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The Ely miner. [volume] (Ely, Minn.) 1895-1986, January 06, 1922, Image 1

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THE ELY MINER
. _
VOL. 21; NO. 26. ELY. MINNESOTA. FRIDAY, JANUARY 6, 1922. 22 PER YEAR IN ADVANCE
MINNESOTA
ROAD NEWS.
ITEMS OF INTEREST IN THE
GREAT ROAD BUILDING
CAMPAIGN.
Rate Cut Mean* More Road*.
Minnesota will have about $250,-
000 less freight to pay on sand and
gravel and other materials for its
1922 work on trunk highway im
provements under a freight rate
reduction order made this week by
the state railroad and warehouse
commission. The big saving will be
used to extend needed highway
betterments.
The rate reduction order made
public by Commissioner Ivan Bowen
of the railroad body, Charles M.
Babcock, state highway commission
er, estimated the freight saving
and declared the figure conserva
tive. Furthermore, he added, high
way department contracts are so
worded that every dollar saved will
revert to the state —not the con
tractors.
"The lower freight rates mean
that Minnesota will have an addi
tional quarter million dollars for
use this year to spread and speed
benefits from Good Roads Amend
ment No. I—that1 —that sum will go into
public roads and not to the rail
roads as would have been the case
otherwise,” said the highway exec
utive.
Commissioner Babcock several
weeks ago demanded lower rail
rates on road building materials.
A few railroad officials offered to
make cuts on individual projects
but the commissioner insisted upon
a general, flat decrease. He car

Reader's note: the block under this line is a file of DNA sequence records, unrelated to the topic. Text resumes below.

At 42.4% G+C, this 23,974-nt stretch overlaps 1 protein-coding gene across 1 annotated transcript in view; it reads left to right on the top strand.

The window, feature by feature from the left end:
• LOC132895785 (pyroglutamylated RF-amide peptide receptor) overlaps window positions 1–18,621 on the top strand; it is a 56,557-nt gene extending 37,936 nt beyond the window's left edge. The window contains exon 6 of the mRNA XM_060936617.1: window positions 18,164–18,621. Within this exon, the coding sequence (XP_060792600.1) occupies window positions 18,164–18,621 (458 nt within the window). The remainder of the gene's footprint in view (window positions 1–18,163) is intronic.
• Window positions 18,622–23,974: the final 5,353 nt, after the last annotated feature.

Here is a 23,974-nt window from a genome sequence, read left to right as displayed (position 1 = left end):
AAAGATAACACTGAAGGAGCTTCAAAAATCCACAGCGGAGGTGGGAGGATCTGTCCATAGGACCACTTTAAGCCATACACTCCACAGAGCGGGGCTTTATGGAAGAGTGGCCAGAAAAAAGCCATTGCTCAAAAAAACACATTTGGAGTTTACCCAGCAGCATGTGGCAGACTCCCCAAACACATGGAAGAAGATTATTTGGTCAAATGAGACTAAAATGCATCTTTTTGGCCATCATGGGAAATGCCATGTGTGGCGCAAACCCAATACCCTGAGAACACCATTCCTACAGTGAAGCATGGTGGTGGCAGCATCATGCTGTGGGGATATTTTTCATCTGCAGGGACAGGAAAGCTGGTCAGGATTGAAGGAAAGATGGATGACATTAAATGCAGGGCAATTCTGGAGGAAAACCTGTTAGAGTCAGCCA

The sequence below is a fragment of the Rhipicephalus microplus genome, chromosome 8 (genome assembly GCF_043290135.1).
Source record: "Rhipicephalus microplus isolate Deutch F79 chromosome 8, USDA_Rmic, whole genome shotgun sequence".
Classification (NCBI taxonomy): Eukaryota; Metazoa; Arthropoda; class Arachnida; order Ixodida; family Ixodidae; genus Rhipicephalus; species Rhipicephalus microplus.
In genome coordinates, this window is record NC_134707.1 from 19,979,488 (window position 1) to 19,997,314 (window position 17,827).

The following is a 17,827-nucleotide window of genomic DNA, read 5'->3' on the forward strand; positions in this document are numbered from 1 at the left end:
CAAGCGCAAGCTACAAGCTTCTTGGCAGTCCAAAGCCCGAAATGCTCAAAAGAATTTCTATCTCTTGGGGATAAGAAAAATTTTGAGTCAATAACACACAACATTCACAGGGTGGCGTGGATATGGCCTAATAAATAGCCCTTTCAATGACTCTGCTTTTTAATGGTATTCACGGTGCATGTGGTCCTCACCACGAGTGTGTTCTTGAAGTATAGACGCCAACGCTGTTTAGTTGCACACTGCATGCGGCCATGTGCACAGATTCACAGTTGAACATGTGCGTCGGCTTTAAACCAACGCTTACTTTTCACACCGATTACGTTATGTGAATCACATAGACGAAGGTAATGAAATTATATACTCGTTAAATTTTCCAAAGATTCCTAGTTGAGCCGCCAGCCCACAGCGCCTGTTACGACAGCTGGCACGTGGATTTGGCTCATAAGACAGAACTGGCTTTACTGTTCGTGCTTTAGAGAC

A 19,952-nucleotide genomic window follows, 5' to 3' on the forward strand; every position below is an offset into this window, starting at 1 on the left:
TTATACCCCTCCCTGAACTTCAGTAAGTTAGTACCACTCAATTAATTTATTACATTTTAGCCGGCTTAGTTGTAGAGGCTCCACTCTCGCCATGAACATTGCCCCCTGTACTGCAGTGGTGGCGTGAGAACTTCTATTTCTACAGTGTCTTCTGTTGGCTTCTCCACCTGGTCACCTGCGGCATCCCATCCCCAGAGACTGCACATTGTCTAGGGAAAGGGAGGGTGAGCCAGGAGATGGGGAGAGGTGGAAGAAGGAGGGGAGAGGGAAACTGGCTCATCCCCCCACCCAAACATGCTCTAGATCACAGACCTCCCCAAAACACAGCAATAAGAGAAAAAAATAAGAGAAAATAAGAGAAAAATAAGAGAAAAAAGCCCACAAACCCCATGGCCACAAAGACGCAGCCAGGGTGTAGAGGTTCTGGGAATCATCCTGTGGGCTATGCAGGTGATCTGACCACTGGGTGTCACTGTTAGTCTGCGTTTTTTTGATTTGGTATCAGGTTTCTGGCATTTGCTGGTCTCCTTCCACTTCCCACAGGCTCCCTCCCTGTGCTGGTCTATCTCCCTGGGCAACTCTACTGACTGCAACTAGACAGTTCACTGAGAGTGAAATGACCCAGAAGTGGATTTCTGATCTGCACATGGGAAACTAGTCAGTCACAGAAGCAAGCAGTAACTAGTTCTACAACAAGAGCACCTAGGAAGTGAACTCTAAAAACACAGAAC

ried the matter before the railroad
and warehouse commission with the
favorable result.
* • •
State Furnishes Tree*.
William T. Cox, state forester,
this week announced that the for
est department has procured 20,000
young walnut trees for planting
state parks and along state trunk
highways. Charles M. Babcock,
highway commissioner, approved
the plan as related to the beautifi
cation of the state roads.
Three-fourths of the consign
ment will be available for plant
ing on the highways, after the
park requisitions have been filled,
Mr. Cox said. These will be dis
tributed in the southern part of
the state, especially south of the
Minnesota river, where they are
most apt to thrive. An organiza
tion at Northfield purposes to olant
a number on the Northfield-Fari
bault pavement on State trunk
route No. 1, and women’s clubs in
a number of towns are negotiating
for supplies. The young trees, now
about 18 inches high, will mature
in about 15 years, the forester
said. They will be furnished where
individuals or organizations will
guarantee proper planting and
care.
Although the forest service is
without large supplies of trees
suitable for planting on the road
sides in the northern half of the
state, Mr. Cox said it will co-oper
ate with local parties toward se
curing them. The service recom
mends the planting of elms, hack
berries, basswoods, spruces and
pines in those sections, and favors
nursery over wild stock.
* * *
Min ncsota Second.
Minnesota ranks second among
the states in miles of roads built,
under construction or under con
tract for construction, in conjunc
tion with federal aid funds. The
government bureau of public roads
so reports in a new bulletin cover
ing the period from July 1, 1916.
A big part of the 5-year showing,
however, was made during the
eight months the Babcock good
roads plan has been in effect.
Minnesota is credited with 1,-
713.4 miles of such roads at an
estimated cost of $17,509,911.01,
including $6,947,373.63 of federal
Goods Of All
Lowest Prices
■UluHllll || | HAND-1 I II I J±u
Breakfast Foods
Little children eagerly await their meal
each morning when they know a dainty
breakfast food is coming.
The nourishment and strength gained
from proper breakfast foods and cereals are
beneficial to both young and old.